This study found that transplantation recipients suffered from a higher level of depression than donors before living kidney transplantation. The somatic concerns of the recipient group were also higher than in the donor group. Both donors and recipients can experience depression and anxiety. Specifically, positive correlations between recipients and donors on the Hypomania of MMPI-2, STAI-S, and CES-D scores. These results confirm that clinicians must pay greater attention to mood symptoms, including anxiety and depression, not only in recipients but also in donors because of emotional contagion.

Availability of data and materials

The datasets analyzed during the current study are available from the corresponding author upon reasonable request.



End Stage Renal Disease


International Registry in Organ Donation and Transplantation


Minnesota Multiphasic Personality Inventory-2








Psychopathic Deviate












Social Introversion








State-Trait Anxiety Inventory


State-Trait Anxiety Inventory Trait Anxiety Subscale


State-Trait Anxiety Inventory State Anxiety Subscale


The Center for Epidemiologic Studies Depression Scale


Ethical, Legal and Psychosocial Aspects of Organ Transplantation


Human Leukocyte Antigen


  1. Wolfe RA, Ashby VB, Milford EL, Ojo AO, Ettenger RE, Agodoa LY, Held PJ, Port FK. Comparison of mortality in all patients on dialysis, patients on dialysis awaiting transplantation, and recipients of a first cadaveric transplant. NEJM. 1999;341(23):1725–30.

    CAS  PubMed  Google Scholar 

  2. Horvat LD, Shariff SZ, Garg AX, Network DNOR. Global trends in the rates of living kidney donation. Kidney Int. 2009;75(10):1088–98.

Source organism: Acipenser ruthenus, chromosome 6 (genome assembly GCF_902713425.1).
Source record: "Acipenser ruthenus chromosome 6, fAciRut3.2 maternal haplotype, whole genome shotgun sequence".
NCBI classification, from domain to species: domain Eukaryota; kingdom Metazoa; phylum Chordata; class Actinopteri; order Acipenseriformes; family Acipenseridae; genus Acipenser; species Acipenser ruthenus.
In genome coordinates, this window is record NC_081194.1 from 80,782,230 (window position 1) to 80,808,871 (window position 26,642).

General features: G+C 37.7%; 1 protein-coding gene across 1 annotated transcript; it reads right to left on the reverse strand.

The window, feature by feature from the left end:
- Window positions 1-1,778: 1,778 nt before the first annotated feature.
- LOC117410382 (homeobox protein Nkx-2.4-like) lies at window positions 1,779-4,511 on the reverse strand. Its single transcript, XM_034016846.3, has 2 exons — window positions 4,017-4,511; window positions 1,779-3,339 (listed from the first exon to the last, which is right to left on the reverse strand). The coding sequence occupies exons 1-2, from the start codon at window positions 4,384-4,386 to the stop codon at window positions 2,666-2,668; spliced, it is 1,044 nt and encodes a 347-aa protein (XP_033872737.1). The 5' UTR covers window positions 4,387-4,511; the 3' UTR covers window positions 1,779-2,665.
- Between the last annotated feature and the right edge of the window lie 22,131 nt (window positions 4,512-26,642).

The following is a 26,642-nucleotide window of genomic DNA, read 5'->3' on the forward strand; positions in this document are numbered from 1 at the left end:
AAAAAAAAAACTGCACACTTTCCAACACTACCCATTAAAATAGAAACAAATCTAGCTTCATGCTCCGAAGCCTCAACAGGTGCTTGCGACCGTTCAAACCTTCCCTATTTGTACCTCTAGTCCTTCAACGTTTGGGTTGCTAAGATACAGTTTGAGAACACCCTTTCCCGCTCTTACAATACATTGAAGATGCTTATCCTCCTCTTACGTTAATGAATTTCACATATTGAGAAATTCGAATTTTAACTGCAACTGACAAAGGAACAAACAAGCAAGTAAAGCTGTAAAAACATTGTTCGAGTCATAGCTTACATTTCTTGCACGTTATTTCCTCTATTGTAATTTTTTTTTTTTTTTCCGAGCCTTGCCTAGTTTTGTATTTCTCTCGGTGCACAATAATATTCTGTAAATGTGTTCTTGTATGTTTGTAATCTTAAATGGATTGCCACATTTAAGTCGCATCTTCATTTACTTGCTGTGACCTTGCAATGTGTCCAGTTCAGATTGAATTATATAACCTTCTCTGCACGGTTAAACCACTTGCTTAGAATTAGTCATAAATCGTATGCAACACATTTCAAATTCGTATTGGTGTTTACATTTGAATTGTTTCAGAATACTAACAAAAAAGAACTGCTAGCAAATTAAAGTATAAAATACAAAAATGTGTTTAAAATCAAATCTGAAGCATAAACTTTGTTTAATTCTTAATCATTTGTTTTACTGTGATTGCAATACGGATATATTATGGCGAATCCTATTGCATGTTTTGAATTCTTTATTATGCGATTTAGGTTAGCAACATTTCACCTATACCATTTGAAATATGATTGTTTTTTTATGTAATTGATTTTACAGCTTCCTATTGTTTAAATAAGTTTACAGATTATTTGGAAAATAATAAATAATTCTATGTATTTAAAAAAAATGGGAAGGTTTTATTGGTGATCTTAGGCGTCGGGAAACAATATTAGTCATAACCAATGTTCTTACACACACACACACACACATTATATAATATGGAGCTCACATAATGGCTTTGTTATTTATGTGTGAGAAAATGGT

PubMed  Google Scholar 

  3. Korea Network for Organ Sharing (KONOS). Status of organ donation. Seoul: KONOS; 2019. Available from: [cited 2019 Aug 11].

    Google Scholar 

  4. Novak M, Molnar MZ, Szeifert L, Kovacs AZ, Vamos EP, Zoller R, Keszei A, Mucsi I. Depressive symptoms and mortality in patients after kidney transplantation: a prospective prevalent cohort study. Psychosom Med. 2010;72(6):527–34.

    PubMed  Google Scholar 

  5. Rota-Musoll L, Subirana-Casacuberta M, Oriol-Vila E, Homs-Del Valle M, Molina-Robles E, Brigidi S. The experience of donating and receiving a kidney: a systematic review of qualitative studies. J Ren Care 2019.

  6. Dobbels F, Skeans MA, Snyder JJ, Tuomari AV, Maclean JR, Kasiske BL. Depressive disorder in renal transplantation: an analysis of Medicare claims. Am J Kidney Dis. 2008;51(5):819–28.

    PubMed  Google Scholar 

  7. Liem YS, Bosch JL, Arends LR, Heijenbrok-Kal MH, Hunink MM. Quality of life assessed with the medical outcomes study short form 36-item health survey of patients on renal replacement therapy: a systematic review and meta-analysis. Value Health. 2007;10(5):390–7.

    PubMed  Google Scholar 

  8. Maglakelidze N, Pantsulaia T, Tchokhonelidze I, Managadze L, Chkhotua A. Assessment of health-related quality of life in renal transplant recipients and dialysis patients. Transplant Proc. 2011;43(1):376–9.

    CAS  PubMed  Google Scholar 

  9. Szeifert L, Molnar MZ, Ambrus C, Koczy AB, Kovacs AZ, Vamos EP, Keszei A, Mucsi I, Novak M. Symptoms of depression in kidney transplant recipients: a cross-sectional study. Am J Kidney Dis. 2010;55(1):132–40.

    PubMed  Google Scholar 

  10. Burroughs TE, Waterman AD, Hong BA. One organ donation, three perspectives: experiences of donors, recipients, and third parties with living kidney donation. Prog Transplant. 2003;13(2):142–50.

    PubMed  Google Scholar 

  11. Fukunishi I, Sugawara Y, Takayama T, Makuuchi M, Kawarasaki H, Surman OS. Association between pretransplant psychological assessments and posttransplant psychiatric disorders in living-related transplantation. Psychosomatics. 2002;43(1):49–54.

    PubMed  Google Scholar 

  12. Bang K, Kim M-g, Byeon N, Kim Y, Jeong JC, Ro H, Oh YK, Min S-i, Ha J, Cho W. Current management for patients on the waiting list of deceased donor kidney transplantation in Korea. J Korean Soc Transplant 2010;24(4):272–283.

  13. Clemens K, Thiessen-Philbrook H, Parikh C, Yang R, Karley M, Boudville N, Ramesh Prasad G, Garg A, Network DNOR. Psychosocial health of living kidney donors: a systematic review. Am J Transplant. 2006;6(12):2965–77.

    CAS  PubMed  Google Scholar